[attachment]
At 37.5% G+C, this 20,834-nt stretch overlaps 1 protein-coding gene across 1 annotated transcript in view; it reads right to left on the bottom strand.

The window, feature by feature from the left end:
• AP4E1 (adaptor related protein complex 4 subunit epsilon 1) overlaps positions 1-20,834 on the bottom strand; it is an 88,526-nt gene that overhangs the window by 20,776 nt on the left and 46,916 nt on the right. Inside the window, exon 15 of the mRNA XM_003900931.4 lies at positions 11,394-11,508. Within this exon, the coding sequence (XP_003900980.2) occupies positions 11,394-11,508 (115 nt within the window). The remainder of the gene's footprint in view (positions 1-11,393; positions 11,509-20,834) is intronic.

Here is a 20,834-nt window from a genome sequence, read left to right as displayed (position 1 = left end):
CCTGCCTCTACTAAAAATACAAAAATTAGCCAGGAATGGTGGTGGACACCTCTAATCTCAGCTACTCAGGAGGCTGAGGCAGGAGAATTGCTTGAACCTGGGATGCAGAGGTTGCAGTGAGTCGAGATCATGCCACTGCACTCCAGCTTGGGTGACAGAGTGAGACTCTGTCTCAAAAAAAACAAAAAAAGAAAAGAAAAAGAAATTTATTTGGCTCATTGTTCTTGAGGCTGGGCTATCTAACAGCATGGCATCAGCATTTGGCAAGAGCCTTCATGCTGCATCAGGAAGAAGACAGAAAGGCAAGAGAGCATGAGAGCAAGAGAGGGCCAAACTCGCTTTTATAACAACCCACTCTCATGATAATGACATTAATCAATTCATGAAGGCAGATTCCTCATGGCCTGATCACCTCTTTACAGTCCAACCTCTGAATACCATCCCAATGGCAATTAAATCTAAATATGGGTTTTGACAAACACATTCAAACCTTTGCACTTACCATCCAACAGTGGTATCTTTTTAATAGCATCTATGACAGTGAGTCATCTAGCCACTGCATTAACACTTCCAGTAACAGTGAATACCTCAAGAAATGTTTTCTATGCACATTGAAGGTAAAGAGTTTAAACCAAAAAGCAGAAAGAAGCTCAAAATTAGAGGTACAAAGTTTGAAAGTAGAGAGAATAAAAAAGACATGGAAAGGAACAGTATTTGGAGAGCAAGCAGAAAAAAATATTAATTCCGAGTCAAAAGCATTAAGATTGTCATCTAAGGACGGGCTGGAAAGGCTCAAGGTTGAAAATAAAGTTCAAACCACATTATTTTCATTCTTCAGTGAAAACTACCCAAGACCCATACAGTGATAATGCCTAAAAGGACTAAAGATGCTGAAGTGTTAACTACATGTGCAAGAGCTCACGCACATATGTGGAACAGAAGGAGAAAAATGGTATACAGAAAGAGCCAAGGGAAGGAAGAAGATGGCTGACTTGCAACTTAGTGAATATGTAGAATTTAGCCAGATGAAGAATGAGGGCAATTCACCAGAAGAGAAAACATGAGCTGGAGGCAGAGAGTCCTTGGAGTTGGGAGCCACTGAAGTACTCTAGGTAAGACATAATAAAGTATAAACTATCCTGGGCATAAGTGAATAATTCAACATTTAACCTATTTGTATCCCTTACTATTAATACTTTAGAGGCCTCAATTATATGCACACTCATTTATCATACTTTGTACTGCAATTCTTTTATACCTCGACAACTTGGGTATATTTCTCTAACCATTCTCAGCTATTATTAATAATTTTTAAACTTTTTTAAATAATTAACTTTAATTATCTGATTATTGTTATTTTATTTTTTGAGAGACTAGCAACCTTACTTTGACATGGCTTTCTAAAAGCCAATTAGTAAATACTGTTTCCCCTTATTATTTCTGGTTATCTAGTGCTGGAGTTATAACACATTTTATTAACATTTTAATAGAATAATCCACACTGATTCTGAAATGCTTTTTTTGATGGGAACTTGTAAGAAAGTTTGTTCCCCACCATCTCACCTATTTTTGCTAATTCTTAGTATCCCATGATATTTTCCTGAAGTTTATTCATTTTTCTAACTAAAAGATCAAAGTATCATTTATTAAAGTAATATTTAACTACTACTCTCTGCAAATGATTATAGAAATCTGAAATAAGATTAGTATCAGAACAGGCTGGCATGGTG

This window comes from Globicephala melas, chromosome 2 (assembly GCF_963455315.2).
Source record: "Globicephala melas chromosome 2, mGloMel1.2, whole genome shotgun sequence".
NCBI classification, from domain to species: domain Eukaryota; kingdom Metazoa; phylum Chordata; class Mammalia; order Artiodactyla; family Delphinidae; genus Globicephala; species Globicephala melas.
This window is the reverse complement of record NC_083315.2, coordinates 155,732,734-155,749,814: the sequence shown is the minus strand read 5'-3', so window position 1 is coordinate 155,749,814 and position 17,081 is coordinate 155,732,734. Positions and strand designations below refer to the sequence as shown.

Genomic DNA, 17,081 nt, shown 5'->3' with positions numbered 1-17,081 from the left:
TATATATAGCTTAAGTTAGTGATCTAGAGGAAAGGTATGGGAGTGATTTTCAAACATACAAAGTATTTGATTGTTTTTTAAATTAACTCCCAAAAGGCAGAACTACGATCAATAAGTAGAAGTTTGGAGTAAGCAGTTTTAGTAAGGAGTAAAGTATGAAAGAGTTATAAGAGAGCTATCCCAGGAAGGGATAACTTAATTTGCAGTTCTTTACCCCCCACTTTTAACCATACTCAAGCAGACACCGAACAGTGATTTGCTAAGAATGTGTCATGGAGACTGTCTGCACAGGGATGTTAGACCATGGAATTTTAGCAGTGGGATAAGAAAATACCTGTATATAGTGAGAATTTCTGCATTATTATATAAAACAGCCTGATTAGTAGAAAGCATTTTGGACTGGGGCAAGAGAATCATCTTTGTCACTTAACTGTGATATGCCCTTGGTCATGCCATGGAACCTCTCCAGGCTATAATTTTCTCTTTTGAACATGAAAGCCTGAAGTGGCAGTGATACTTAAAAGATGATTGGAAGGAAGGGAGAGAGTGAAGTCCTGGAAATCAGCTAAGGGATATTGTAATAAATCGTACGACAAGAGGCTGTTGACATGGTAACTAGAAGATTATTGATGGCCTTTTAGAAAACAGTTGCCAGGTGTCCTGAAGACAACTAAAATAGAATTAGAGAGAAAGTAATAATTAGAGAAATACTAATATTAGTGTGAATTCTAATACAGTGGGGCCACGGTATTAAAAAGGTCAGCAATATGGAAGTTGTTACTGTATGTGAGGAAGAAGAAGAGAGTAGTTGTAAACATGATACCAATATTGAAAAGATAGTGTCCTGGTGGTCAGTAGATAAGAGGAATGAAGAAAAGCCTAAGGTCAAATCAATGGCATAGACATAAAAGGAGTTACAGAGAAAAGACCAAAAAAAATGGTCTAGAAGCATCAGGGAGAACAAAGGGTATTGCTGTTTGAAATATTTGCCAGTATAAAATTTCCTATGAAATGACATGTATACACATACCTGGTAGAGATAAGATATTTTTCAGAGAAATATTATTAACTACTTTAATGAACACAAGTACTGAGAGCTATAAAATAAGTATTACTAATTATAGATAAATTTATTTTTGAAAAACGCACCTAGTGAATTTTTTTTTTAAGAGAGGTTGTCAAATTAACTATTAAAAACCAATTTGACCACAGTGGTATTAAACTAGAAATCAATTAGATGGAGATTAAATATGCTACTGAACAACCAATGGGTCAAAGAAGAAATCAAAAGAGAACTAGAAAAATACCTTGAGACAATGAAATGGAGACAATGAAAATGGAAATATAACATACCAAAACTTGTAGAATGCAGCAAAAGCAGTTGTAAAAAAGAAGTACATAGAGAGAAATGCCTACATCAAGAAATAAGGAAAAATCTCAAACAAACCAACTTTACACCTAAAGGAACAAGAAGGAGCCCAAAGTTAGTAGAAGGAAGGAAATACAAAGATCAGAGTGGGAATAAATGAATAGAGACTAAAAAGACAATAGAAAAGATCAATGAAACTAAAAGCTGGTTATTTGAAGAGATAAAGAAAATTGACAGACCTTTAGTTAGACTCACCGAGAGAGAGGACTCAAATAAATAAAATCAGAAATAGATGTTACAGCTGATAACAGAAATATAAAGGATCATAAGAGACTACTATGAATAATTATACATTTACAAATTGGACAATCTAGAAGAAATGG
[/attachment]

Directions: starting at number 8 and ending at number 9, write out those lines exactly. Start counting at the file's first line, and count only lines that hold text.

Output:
NCBI classification, from domain to species: domain Eukaryota; kingdom Metazoa; phylum Chordata; class Mammalia; order Artiodactyla; family Delphinidae; genus Globicephala; species Globicephala melas.
This window is the reverse complement of record NC_083315.2, coordinates 155,732,734-155,749,814: the sequence shown is the minus strand read 5'-3', so window position 1 is coordinate 155,749,814 and position 17,081 is coordinate 155,732,734. Positions and strand designations below refer to the sequence as shown.